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NEWS
October 16, 2012 | By Adam Tschorn
Pop star Justin Bieber will serve as the face of the Adidas Neo sportswear label, the German sportswear company announced Tuesday. In announcing Bieber's new role as the brand's "style icon," Adidas' chief marketing officer, Hermann Deininger, said the singer embodies the spirit of the label. “Justin makes his mark in his own bold and expressive way through fashion, music and style," he said. "Justin will help us spread the spirit of Neo worldwide and showcase the brand's sports- and lifestyle-inspired apparel and footwear silhouettes.”  The partnership kicks off with a worldwide  contest  involving the customized gold sneakers Bieber is wearing on his current "Believe" tour (of which the label is a sponsor)
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SPORTS
October 15, 2012 | By Brian Cronin
SOCCER/FOOTBALL URBAN LEGEND : Pele was paid to tie his shoelaces in the 1970 World Cup Final. Nowadays, the idea of athletes endorsing sneakers is well ingrained in the public consciousness. Seemingly every draft class in the NBA has at least one player sign an endorsement deal with one of the major sneaker companies in the United States (for instance, Anthony Davis, the first pick of the 2012 NBA Draft, has already signed with Nike). However, in the early days of the so-called "sneaker wars" between rival shoe companies Adidas and Puma, athlete endorsements were seen as a much bigger risk.
SPORTS
September 14, 2012 | By Dan Loumena
Derrick Rose, the NBA superstar who is coming back from a knee injury, has broken down in tears before -- during awards ceremonies and other events. So it shouldn't have come as much of a surprise Thursday when the Chicago Bulls point guard began crying during the unveiling of his new shoe and apparel line with Adidas. As part of the promotion, a video clip was played of Rose's injury and his subsequent rehabilitation. He was asked about the fans' support and it was too much for him. He bowed his head and let the tears roll.
NEWS
August 10, 2012 | By Adam Tschorn
What's the value of an Olympic presence for the brands that sponsor and outfit the athletes? According to German sportswear maker Adidas, it's worth at least a 24% bump in sales. The company announced Friday that its British sales were up that much (on a currency-neutral basis) for the first half of 2012, "spurred by demand for Olympic and Team GB products," and up 11% globally, to about $8.95 billion, in the same period. It's worth noting that in addition to providing apparel and gear for 3,000 athletes in 25 of the 26 Olympic sports (including the U.S. men's and women's gymnastics teams)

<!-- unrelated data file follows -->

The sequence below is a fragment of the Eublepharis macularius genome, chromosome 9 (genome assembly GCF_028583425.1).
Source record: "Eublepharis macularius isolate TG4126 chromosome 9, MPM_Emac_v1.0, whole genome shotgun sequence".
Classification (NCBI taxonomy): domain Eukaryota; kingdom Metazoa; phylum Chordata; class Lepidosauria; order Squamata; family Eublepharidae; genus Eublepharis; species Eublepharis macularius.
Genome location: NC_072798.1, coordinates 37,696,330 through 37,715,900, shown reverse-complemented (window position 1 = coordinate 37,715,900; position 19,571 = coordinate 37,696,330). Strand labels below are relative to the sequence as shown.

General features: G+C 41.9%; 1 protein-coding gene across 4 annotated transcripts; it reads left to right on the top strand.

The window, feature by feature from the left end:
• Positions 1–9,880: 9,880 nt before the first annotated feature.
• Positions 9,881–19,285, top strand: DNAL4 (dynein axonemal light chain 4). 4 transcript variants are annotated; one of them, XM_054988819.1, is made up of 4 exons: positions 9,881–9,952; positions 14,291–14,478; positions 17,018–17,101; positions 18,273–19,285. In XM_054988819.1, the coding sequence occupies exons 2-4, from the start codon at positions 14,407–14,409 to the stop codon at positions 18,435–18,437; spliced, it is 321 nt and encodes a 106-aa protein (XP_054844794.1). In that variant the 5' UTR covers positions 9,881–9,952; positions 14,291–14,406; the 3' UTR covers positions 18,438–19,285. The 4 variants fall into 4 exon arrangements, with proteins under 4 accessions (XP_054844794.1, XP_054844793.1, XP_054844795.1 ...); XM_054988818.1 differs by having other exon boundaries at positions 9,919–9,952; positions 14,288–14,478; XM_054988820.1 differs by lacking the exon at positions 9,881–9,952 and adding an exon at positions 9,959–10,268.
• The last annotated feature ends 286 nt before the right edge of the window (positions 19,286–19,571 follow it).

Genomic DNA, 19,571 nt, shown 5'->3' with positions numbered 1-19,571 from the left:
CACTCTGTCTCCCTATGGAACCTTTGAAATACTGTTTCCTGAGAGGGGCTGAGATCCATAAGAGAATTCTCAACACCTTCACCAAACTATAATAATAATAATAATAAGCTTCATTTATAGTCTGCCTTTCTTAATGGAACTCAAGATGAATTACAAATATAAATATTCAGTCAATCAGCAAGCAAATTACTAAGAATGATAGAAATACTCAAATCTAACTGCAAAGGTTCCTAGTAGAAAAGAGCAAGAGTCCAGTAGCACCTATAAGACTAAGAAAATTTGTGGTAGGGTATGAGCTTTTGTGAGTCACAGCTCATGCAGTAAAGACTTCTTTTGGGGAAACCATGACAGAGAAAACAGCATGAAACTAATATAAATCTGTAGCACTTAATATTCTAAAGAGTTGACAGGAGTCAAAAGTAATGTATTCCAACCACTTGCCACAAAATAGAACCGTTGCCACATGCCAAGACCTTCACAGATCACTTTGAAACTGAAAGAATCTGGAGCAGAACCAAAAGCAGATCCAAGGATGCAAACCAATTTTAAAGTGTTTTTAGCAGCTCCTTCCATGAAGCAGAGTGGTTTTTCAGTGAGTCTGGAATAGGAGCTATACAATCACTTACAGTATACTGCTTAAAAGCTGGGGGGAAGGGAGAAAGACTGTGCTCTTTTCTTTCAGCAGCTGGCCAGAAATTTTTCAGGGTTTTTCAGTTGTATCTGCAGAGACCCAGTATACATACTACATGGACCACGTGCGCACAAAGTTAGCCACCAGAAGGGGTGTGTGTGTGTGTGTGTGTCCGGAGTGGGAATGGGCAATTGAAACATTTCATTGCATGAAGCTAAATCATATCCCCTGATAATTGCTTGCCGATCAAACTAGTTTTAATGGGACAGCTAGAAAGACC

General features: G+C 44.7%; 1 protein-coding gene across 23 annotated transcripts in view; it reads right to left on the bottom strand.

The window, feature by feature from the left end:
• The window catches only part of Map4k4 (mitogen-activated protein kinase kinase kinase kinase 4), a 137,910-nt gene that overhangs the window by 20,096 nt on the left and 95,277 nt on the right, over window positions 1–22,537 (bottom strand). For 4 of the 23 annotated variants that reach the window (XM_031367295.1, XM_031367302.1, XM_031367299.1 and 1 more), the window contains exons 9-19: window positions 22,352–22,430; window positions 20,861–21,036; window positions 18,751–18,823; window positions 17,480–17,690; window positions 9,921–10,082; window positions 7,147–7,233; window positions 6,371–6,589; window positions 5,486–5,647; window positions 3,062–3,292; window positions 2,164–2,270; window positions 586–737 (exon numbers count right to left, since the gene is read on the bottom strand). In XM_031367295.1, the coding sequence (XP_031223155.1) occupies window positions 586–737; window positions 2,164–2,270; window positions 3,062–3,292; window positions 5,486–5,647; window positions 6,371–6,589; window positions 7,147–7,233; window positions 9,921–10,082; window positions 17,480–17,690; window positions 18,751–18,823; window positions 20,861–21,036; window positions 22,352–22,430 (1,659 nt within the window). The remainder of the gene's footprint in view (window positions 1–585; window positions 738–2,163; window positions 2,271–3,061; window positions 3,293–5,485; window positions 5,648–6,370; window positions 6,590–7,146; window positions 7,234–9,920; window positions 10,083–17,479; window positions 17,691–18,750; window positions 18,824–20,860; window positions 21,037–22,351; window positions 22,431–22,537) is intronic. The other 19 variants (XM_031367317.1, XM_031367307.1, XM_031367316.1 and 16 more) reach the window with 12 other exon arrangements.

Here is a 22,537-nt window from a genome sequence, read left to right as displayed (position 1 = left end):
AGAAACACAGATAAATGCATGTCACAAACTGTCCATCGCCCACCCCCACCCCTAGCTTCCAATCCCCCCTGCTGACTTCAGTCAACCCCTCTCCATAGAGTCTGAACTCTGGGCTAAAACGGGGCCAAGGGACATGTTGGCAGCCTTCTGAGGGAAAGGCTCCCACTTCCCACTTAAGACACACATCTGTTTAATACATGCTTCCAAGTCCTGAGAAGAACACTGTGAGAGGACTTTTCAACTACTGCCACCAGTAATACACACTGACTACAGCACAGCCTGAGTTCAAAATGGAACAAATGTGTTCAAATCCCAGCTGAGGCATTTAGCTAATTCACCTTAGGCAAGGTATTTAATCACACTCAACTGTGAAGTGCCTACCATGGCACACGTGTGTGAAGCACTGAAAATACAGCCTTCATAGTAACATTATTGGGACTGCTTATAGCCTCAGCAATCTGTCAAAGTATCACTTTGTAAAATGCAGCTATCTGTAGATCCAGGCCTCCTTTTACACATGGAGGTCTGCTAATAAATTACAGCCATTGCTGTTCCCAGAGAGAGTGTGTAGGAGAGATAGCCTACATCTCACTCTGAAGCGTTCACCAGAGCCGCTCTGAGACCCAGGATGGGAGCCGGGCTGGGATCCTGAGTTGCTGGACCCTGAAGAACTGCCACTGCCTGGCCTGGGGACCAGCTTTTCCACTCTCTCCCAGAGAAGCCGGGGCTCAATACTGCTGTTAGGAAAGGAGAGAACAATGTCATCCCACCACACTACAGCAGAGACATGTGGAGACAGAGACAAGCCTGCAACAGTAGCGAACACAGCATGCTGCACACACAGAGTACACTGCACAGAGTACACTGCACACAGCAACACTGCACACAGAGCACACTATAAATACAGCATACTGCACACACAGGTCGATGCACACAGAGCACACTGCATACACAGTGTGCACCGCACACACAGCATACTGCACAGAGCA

NEWS
August 9, 2012 | By Adam Tschorn
Even before the chalk dust had settled from the last routine, the world knew the "Fab Five" of the U.S. women's gymnastics team -- Gabby Douglas, Aly Raisman, Jordyn Wieber, Kyla Ross and McKayla Maroney -- would be the marketing world's dream team.  It didn't take long at all for the blitz to begin based on the email I received Thursday morning from Adidas, which alerted us that the young ladies popped by the brand's media lounge Wednesday "to...
SPORTS
August 6, 2012 | By Kevin Baxter
MANCHESTER, England - Adidas reportedly paid more than $155 million to be an official sponsor of the London Games - or about $155 million more than Nike spent. But the Oregon company is getting more than its money's worth in London through its colorful shoes. Nike is banned from using the Games to market its sportswear, but neither Nike nor the London Olympics organizers can stop competitors from wearing Nikes because shoes are classified as equipment. And it's not hard to tell who is wearing them.
NATIONAL
June 18, 2012 | By Rene Lynch
Barraged by expressions of outrage, Adidas announced Monday evening that it's pulling a shoe design that critics say evokes slavery. The design, by eccentric Beverly Hills designer Jeremy Scott, features a plastic set of shackles. Initially it was met with disbelief, then fury, especially in online arenas. On Twitter, the shoes were labeled "Adidas slave shackle kicks. " Talk of a boycott arose. Early Monday, Adidas defended the shoes as the handiwork of a whimsical designer.
NATIONAL
June 18, 2012 | By Rene Lynch
Adidas and eccentric Beverly Hills designer Jeremy Scott are under fire for a new shoe design that critics say calls up painful images of slavery. The shoes come with a set of plastic shackles, and a tag line on Adidas' Facebook page strikes a playful tone : "Got a sneaker game so hot you lock your kicks to your ankles?" But others aren't laughing and have taken to social media to lament the design, due out in August. "Our ancestors fought blood, sweat and tears just so fools can turn pain into an accessory?"
SPORTS
April 12, 2012 | By Ben Bolch and Baxter Holmes
When news of Shabazz Muhammad's college decision reached the Zeta Beta Tau fraternity house on the UCLA campus, there was jubilation. "Everybody was screaming down the halls," Kumar Nadhan, a psychobiology student, said Thursday of the reaction to one of the nation's top two recruits announcing that he would become a Bruin. Dan Chikanov, another psychobiology student, said his roommates "were jumping up and down and we were all chanting 'Sha-bazz!' for five minutes straight.
SPORTS
June 8, 2010 | By Kevin Baxter
Reporting from Johannesburg The new World Cup ball carries the name Jabulani, which is Zulu for "to celebrate." The soccer players who are using it have another name for it: disaster. This wonder of technology that took 50 people five years to develop has landed at this monthlong celebration of nationalistic pride with such a thud that some fear it will hurt the level of competition. The intention was to make a ball that would withstand the rigors of heat and cold, rain and sun. It was supposed to perform equally at high altitude and sea level.
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